No more pocket watch tattoos! Interview with Vesso Alexiev
by Matt Haddon-Reichardt Collaborator on Nov 22, 2019
Vesso Alexiev is a hard working tattooist with an eye for detail and a gentle touch. As one of the latest editions to the Yayo Pro Team, Vesso is making the most of being part of an elite tattoo family. He met up with Yayo foot soldier Matt Haddon-Reichardt to discuss how he loves art but hates pocket watches.
“So I didn’t have what you call a typical apprenticeship as most tattooists do,” explains Vesso as the winter rain continues its relentless decent. He jokes at this rate we may all be flooded out by Christmas; a whole island rain soaked and bobbing about with no place to go.
It’s a strange time to be working in the tattoo industry. Political upheaval, environmental disasters and the ever spiralling stagnation of economic decay mean that a job that is half art and half craft sits precariously close to being a luxury that can be ill afforded. Vesso doesn’t feel the uncertain times we live in will not damage tattooing.
“Art is a form of escape as well as a form of expression. I think certain types of art can provide an escape from the pain and drudgery of this world but not necessarily tattoos. Tattoos to me are more a way to express yourself; too feel empowered and confident.”
"Tattoos to me are more a way to express yourself."
Perhaps it is tattooing inherent gift of personal expression that has allowed it to flourish over the past decade while over high street businesses have given up the ghost. Vesso’s studio is certainly doing well.
“I am now working in my own studio called Vesso Art Studio. It’s in Pocklington York and has been open since February 2017. I know others talk about tattooing having peaked but I think for people like me and the others on the Yayo Pro Team business is as strong as ever.”
Vesso hands me my cup of coffee and explains to me about how he started in the trade.
“I’ll tell you a bit of my background. I studied art since a young age; I’ve always loved art. I graduated in art and design at the University of Sofia in Bulgaria with my masters degree. When I left university I pursued a career in air brushing, painting bikes and cars. Around this time I had many friends who were part of the tattoo scene and you know how it works, you get into what your friends are into so I started to develop a love of tattooing and go deeper and deeper into the culture. For many years my friends looked at my art and they tried to convince me to take up tattooing but I didn’t want to do it until I really felt ready. It was around 6 years ago when one of my closest friends took me aside and said “Dude you have to start tattooing!”That gave me the push I needed and I began on the path I’m still on now; to this day I haven’t looked back.”
“Pocket watches. I won’t tattoo pocket watches."
It’s clear Vesso loves what he does and I try and pinpoint exactly what it is that he loves about tattooing.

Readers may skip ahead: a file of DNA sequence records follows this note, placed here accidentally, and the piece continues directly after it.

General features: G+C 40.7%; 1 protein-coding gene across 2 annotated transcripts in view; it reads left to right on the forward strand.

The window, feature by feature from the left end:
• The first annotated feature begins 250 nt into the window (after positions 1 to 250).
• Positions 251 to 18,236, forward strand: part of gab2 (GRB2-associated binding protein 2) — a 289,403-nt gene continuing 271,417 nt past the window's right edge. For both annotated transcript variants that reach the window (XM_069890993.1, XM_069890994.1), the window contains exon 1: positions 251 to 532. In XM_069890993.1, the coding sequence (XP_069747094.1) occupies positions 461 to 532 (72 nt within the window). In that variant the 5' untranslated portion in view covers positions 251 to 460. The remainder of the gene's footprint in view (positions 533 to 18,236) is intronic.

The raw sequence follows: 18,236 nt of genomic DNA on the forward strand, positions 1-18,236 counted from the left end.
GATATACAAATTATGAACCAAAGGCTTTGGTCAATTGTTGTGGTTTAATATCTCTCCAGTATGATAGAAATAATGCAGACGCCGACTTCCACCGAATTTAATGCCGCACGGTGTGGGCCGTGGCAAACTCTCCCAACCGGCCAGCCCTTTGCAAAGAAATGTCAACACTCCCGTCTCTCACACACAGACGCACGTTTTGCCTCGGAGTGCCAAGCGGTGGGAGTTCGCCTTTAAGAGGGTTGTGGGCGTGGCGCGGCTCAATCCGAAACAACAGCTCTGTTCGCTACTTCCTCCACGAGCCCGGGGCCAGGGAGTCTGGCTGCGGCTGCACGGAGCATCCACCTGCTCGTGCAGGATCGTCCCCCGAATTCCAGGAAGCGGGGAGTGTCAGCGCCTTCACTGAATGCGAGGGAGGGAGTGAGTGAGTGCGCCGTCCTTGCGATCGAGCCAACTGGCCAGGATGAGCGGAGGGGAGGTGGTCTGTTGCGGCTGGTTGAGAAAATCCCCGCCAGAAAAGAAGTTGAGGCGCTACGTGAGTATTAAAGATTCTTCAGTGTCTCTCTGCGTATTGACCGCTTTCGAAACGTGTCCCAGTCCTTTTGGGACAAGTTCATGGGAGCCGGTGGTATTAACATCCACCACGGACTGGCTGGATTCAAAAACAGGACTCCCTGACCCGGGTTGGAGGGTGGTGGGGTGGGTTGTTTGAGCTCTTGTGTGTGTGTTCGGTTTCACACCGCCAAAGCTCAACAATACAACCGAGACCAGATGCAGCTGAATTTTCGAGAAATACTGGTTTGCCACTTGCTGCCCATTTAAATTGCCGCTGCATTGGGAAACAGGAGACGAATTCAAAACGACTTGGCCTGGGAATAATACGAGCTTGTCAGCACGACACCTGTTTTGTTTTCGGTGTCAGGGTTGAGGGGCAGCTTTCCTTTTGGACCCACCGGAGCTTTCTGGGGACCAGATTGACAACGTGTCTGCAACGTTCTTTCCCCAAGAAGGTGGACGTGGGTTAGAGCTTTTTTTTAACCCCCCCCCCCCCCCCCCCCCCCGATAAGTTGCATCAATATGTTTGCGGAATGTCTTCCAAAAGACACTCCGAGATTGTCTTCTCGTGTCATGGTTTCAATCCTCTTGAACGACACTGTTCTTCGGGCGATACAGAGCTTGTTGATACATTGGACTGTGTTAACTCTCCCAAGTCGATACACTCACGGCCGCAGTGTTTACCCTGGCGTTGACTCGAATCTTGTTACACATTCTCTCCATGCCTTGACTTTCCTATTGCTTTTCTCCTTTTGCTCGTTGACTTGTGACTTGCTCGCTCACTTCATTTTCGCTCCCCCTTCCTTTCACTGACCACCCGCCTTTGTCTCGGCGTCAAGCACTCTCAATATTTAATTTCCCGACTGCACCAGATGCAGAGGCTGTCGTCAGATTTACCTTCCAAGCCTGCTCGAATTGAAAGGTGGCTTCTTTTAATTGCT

“It’s got to be the art, creating a design for a client using their ideas and seeing their faces once the tattoo is finished; it’s a great feeling.”
With so much love for the trade there must be something he hates about tattooing.
“Pocket watches. I won’t tattoo pocket watches,” he jokes. “I don’t hate anything about tattooing but if I had to choose one style I’m not so keen on I’m going to have to say Tribal tattoos. As much as I respect the form of art it’s not something I like doing, packing black into the skin isn’t fun for me.”
"I seem to be tattooing a lot of lions at the moment."
As Vesso heads into the back to put the kettle on I look out the studio window at the quiet, cold street. I’ve always felt that one of the factors that has helped tattooing survive austerity Britain is celebrity endorsement. Vesso is certainly feeling what I have humorously dubbed the “Ed Sheeran Effect”.
“I seem to be tattooing a lot of lions at the moment,” Explains Vesso as we discuss Ed Sheeran’s much photographed lion tattoo. “I’m not complaining as I like doing animal portraits.”
Tattoo trends have the drawback of creating a glut of one style in the market. Vesso would certainly like to expand his portfolio beyond celebrity driven trends.
“I would love to do some more Gothic and surrealistic tattoos I also like mixing abstract designs with realism and I’ve done a few over the last year that I think have come out great.”
Vesso is enjoying being welcomed into the Yayo family and loves Yayo’s products as much as he loves being a part of the Pro Team.
“I’m relatively new to the team but it’s amazing I’m up there with so many amazing artists; I hope to have the pleasure of getting to know them more in the future.”
As I pack up my tape recorder and put away my pen and pad I ask Vesso what he has planned for 2020.
“I have a couple of conventions booked already for 2020 and looking forward to doing some with the Pro Team too. I also think it’s time for some quality time with the family somewhere in the sun.”
As I zip up my coat and pull up my hood, ready to brave the winter storm, I reflect that we could all do with a good tattooist like Vesso and quality time in the sun.
A final thought from the author: "Yayo doesn't let just anyone join its Pro Team. Vesso is one of Europe's top tattoo artists and his place on the team shows he is one of the best of the best. Yayo is an elite tattoo aftercare brand designed with professionals in mind. Don't ruin a pro tattoo by using crappy aftercare products. Always use the best; always use Yayo."
Yayo... its a family thing.